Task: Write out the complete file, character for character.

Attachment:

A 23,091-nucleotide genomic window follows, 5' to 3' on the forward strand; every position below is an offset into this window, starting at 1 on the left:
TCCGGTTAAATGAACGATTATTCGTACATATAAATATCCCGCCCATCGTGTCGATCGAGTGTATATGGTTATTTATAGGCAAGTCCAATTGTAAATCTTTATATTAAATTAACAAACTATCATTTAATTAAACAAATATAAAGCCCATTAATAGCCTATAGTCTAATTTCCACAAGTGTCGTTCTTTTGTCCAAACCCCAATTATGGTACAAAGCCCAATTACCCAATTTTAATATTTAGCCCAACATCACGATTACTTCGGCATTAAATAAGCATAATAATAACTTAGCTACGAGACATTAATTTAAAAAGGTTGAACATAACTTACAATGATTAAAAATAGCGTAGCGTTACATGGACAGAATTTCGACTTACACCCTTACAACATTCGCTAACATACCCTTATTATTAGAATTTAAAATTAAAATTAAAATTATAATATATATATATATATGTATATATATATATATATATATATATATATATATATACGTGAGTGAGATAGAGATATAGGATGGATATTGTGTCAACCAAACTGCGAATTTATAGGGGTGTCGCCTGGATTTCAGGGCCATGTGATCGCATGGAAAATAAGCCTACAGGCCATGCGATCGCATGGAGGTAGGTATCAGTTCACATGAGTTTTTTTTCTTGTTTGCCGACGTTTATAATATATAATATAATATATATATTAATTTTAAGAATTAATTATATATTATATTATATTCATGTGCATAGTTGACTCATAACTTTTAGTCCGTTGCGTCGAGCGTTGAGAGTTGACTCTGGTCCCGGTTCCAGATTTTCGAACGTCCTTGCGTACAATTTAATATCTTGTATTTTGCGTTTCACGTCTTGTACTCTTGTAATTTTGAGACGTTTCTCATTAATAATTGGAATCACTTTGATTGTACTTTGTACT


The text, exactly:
A 23,091-nucleotide genomic window follows, 5' to 3' on the forward strand; every position below is an offset into this window, starting at 1 on the left:
TCCGGTTAAATGAACGATTATTCGTACATATAAATATCCCGCCCATCGTGTCGATCGAGTGTATATGGTTATTTATAGGCAAGTCCAATTGTAAATCTTTATATTAAATTAACAAACTATCATTTAATTAAACAAATATAAAGCCCATTAATAGCCTATAGTCTAATTTCCACAAGTGTCGTTCTTTTGTCCAAACCCCAATTATGGTACAAAGCCCAATTACCCAATTTTAATATTTAGCCCAACATCACGATTACTTCGGCATTAAATAAGCATAATAATAACTTAGCTACGAGACATTAATTTAAAAAGGTTGAACATAACTTACAATGATTAAAAATAGCGTAGCGTTACATGGACAGAATTTCGACTTACACCCTTACAACATTCGCTAACATACCCTTATTATTAGAATTTAAAATTAAAATTAAAATTATAATATATATATATATATGTATATATATATATATATATATATATATATATATATACGTGAGTGAGATAGAGATATAGGATGGATATTGTGTCAACCAAACTGCGAATTTATAGGGGTGTCGCCTGGATTTCAGGGCCATGTGATCGCATGGAAAATAAGCCTACAGGCCATGCGATCGCATGGAGGTAGGTATCAGTTCACATGAGTTTTTTTTCTTGTTTGCCGACGTTTATAATATATAATATAATATATATATTAATTTTAAGAATTAATTATATATTATATTATATTCATGTGCATAGTTGACTCATAACTTTTAGTCCGTTGCGTCGAGCGTTGAGAGTTGACTCTGGTCCCGGTTCCAGATTTTCGAACGTCCTTGCGTACAATTTAATATCTTGTATTTTGCGTTTCACGTCTTGTACTCTTGTAATTTTGAGACGTTTCTCATTAATAATTGGAATCACTTTGATTGTACTTTGTACT